Abu Dhabi Hindu Mandir To Open For UAE Residents On March 1

(MENAFN- Khaleej Times) Published: Tue 27 Feb 2024, 2:08 PM

Last updated: Tue 27 Feb 2024, 10:00 PM

The first Hindu stone temple in Abu Dhabi, which was inaugurated earlier this month, will be opened to the public from March 1. From February 15 to 29, overseas devotees who had registered in advance or VIP guests were allowed to visit the temple.

“The temple will be open to the public from March 1 from 9 am to 8 pm. The temple will remain closed for visitors every Monday,” a temple spokesperson said.

There has been a huge demand from visitors, including people from abroad, to visit the historic BAPS Hindu Mandir. Community members who wish to visit the temple from March 1 have been requested to register through a dedicated website or the Festival of Harmony app. The UAE has at least 3.5 million Indians who are part of the Indian workforce in the Gulf.

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The land for the temple was donated by the UAE government. The temple has been built by the Bochasanwasi Shri Akshar Purushottam Swaminarayan Sanstha (BAPS) Swaminarayan Sanstha on a 27-acre site in Abu Mureikhah, near Al Rahba off the Dubai-Abu Dhabi Sheikh Zayed Highway, at a cost of around Rs 700 crore.

The grand temple was inaugurated by Indian Prime Minister Modi on February 14 during a dedication ceremony attended by over 5,000 invitees.

Constructed with 18 lakh bricks and 1.8 lakh cubic metres of sandstone sourced directly from Rajasthan, the temple has been made in the Nagara style of architecture.

According to the temple authorities, the grand temple has been built as per an ancient style of construction and creation mentioned in the Shilpa and Sthapathya Shastras, Hindu scriptures which describe the art for mandir design and construction.

Seven spires representing the seven Emirates of the UAE, carvings of camels, and national bird falcon, are part of the architecture of the stone temple, to give equal representation to the host country.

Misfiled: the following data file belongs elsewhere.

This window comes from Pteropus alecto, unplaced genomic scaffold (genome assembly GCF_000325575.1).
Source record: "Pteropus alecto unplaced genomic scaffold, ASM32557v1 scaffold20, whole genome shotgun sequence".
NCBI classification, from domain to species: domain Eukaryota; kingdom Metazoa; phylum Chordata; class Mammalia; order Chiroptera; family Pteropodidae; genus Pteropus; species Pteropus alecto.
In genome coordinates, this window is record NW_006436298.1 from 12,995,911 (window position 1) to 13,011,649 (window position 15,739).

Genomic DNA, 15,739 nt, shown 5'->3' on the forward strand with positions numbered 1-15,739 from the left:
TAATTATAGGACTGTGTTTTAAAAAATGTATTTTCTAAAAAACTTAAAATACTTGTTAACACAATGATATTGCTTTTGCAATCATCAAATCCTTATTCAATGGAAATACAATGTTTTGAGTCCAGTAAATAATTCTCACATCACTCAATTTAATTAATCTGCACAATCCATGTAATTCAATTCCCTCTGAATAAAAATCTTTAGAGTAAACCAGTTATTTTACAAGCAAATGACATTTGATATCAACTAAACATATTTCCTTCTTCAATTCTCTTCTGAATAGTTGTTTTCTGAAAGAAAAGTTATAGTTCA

“The seven spires have idols of deities, including Lord Ram, Lord Shiv, Lord Jagannath, Lord Krishna, Lord Swaminarayan (considered a reincarnation of Lord Krishna), Tirupati Balaji and Lord Ayappa. The seven shikhars represent the seven Emirates of the UAE,” Swami Brahmaviharidas, head of international relations for BAPS, had told PTI.

To give equal representation to the host country, along with animals like elephants, camels and lions that occupy an important place in Indian mythology, the UAE's national bird, the falcon, has also been included in the temple design.

Apart from 15 tales from India, including the Ramayana and Mahabharata, stories from Mayan, Aztec, Egyptian, Arabic, European, Chinese and African civilisations have also been depicted in the temple.

While the outer walls of the temple are made using sandstone from India, the interior, made of white Italian marble, is adorned with intricately designed and carved columns and walls.

Other noteworthy architectural elements include two ghumats (domes), 12 samrans (dome-like structures) and 402 pillars. The two ghumats are the“Dome of Peace” and“Dome of Harmony”.

On the two sides of the temple, holy water flows from Ganga and Yamuna, which was brought from India in huge containers.

The temple's facade features exquisite marble carvings set against a sandstone backdrop, crafted from more than 25,000 pieces of stone by skilled artisans from Rajasthan and Gujarat. A substantial number of pink sandstone were transported from northern Rajasthan to Abu Dhabi for the temple.


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